Getting to know the enemy

Development Policy22 Mar 2007Frans Bieckmann

There are increasing calls for greater cooperation between scientists from different disciplines. Under certain circumstances such interdisciplinary research can add value. A new publication, Building bridges, offers some advice for sceptics and enthusiasts.

Science is a systematic intellectual endeavour that requires specialist methods and logic. Each branch of science has its own dynamics, which colleagues working in other disciplines may find difficult to understand. This reality makes collaboration between the disciplines difficult, despite the many arguments in its favour.

Four Dutch umbrella organizations recently set out to identify what conditions are necessary for interdisciplinary research to produce its presumed added value, in the form of new insights and integrated ideas. To do this, they interviewed 15 scientists from such varied fields as demography, social geography, nanotechnology, philosophy of science and environmental science. The result of this enquiry, Building Bridges, offers an overview of the possibilities for and obstacles to interdisciplinary research, and ways to improve it.

It begins by describing five types of interdisciplinary research. The first four differ in the degree of integration between the collaborating disciplines, and when – from the start of the research process, through ongoing exchanges between several independent projects, or only at the end when the results are brought together. The fifth type, probably the most controversial, involves not only collaboration between several disciplines throughout the process. It also requires interactions with other ‘stakeholders’ such as policy makers, civil society or the private sector. All participants design the research programme together, but then follow separate but parallel paths. This is anathema to the proponents of fundamental research.

There are several arguments why interdisciplinary research is important. Society and policy makers are increasingly calling for research that can provide practical solutions to everyday problems, and therefore want to be involved in formulating the aims of the research. But there is also another (more or less) scientific argument supporting the approach. It means that different forms of knowledge can be included – experiential or informal knowledge, for example, as well as academic knowledge. Through this concept of transdisciplinary research, ‘the relationship between science and society and policy is in fact redefined’.

Building Bridges refers to several large research projects that have embraced an interdisciplinary approach, such as the Intergovernmental Panel on Climate Change (IPCC). Environmental research is a good example of a field where knowledge of natural processes, technologies that can be applied, and human behaviour can be combined in order to understand and solve complex problems.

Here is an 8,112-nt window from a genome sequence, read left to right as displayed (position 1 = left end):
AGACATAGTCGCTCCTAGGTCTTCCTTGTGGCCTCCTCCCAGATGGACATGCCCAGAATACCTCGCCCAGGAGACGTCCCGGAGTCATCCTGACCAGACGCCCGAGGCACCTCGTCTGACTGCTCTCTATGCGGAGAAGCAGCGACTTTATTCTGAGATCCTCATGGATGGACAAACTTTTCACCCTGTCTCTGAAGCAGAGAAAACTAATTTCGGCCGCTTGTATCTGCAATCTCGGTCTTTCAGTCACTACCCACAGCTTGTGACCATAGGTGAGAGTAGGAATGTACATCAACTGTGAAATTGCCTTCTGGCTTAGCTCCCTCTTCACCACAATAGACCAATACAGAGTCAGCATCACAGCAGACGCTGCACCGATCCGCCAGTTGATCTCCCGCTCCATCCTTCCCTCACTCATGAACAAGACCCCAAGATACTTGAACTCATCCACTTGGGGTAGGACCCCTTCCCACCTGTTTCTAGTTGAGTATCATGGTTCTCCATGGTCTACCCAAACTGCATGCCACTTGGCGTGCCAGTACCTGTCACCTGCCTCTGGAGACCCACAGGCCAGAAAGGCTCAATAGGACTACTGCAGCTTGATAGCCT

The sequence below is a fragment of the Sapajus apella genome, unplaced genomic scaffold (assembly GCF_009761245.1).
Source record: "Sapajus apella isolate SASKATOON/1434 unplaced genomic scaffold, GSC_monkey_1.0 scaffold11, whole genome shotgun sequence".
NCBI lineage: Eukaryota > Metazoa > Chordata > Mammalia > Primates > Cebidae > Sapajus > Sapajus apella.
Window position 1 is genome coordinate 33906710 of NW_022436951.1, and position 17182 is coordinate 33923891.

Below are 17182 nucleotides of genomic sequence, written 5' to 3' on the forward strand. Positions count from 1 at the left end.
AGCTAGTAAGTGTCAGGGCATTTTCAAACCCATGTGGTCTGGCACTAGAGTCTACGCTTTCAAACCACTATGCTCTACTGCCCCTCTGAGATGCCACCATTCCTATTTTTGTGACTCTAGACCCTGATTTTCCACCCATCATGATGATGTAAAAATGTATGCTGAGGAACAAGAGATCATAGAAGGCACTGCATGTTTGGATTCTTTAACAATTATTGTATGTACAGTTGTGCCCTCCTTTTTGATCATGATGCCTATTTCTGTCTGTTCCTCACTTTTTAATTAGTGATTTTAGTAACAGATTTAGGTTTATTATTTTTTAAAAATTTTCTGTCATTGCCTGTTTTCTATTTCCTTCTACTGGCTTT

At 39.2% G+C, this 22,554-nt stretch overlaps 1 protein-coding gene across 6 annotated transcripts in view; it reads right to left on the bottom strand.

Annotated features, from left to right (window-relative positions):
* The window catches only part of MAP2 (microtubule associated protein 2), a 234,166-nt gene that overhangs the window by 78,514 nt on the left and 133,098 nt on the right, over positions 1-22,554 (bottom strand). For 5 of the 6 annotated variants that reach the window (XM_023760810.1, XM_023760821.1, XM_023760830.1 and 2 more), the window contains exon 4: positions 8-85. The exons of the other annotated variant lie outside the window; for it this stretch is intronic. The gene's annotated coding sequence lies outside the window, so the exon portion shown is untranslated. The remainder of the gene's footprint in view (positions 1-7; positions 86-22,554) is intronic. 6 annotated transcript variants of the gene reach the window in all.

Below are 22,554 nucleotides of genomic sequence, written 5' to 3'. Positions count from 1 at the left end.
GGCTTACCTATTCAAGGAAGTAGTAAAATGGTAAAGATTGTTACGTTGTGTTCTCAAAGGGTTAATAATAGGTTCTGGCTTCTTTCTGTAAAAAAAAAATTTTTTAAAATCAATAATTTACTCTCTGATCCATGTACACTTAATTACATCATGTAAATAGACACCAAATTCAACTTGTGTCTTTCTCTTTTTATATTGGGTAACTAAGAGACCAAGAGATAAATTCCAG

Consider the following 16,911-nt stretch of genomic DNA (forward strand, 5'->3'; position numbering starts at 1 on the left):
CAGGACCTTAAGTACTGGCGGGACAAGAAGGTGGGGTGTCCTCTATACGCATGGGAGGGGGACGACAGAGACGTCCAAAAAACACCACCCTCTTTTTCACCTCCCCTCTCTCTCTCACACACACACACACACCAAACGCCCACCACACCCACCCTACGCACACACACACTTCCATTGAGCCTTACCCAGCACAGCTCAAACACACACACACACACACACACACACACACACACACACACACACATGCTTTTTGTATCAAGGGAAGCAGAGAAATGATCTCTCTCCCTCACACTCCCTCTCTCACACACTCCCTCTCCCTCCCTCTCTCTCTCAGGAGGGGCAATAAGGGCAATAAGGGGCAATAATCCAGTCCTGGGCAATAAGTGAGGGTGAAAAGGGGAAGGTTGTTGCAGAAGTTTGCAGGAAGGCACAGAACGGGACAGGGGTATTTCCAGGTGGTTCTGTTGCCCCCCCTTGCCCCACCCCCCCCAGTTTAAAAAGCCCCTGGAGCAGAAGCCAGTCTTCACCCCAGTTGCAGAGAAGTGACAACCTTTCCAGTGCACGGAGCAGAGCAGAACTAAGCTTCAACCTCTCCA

But to make academic cooperation work, many obstacles have to be overcome. Mono-disciplinary research still has much more prestige, and is thus better rewarded. This is due not only to academic stubbornness, but also to the difficulty in proving the quality of interdisciplinary projects. But these problems, according to one interviewee, do not exist in the higher regions of science. ‘Nobel prize-winning research is often at the interface between disciplines’.

Although things are changing, institutional settings are often not favourable for improved cooperation between the disciplines. Universities need to do much more to encourage interdisciplinary research, and to change their organizational and financial structures accordingly.

The classic example of a barrier between disciplines is that between the natural and social sciences. Another, which is common in development studies, is the lack of understanding between economists and more qualitative social scientists. Many of the interviewees dismiss such descriptions as caricatures. But others note that it is usually those with most experience and knowledge of other disciplines who find it easy to understand the concepts, definitions and methods – of data collection and processing, or of experimentation, for example – of other branches of science.

The starting point for improving understanding seems to be dialogue, exchange and communication – not only between methods, theories and institutions, but in particular between people, since all successful collaboration begins and ends with relationships between individuals. Building Bridges suggests many practical ways forward, but maybe the most useful piece of advice, provided by Swedish researcher Sverre Sjölander (1985), is to bear in mind that all interdisciplinary collaboration proceeds through ten stages:

  1. Everyone sings the old songs
  2. Everyone on the other side is an idiot
  3. Retreating into abstractions
  4. The definition sickness
  5. Jumping into tussocks
  6. The glass bead game (Das Glasperlenspiel, Herman Hesse)
  7. The great Failure
  8. What happens to me?
  9. Getting to know the enemy
  10. The real beginning

It appears that we may be just one step away from the real beginning.


Ymkje de Boer, Alice de Gier, Marije Verschuur and Bert de Wit (2007) Building Bridges: Researchers on their Experiences with Interdisciplinary Research in the Netherlands. KNAW, NWO, RMNO and COS. ISBN 90 72377 65 6. Free copies can be ordered from NWO.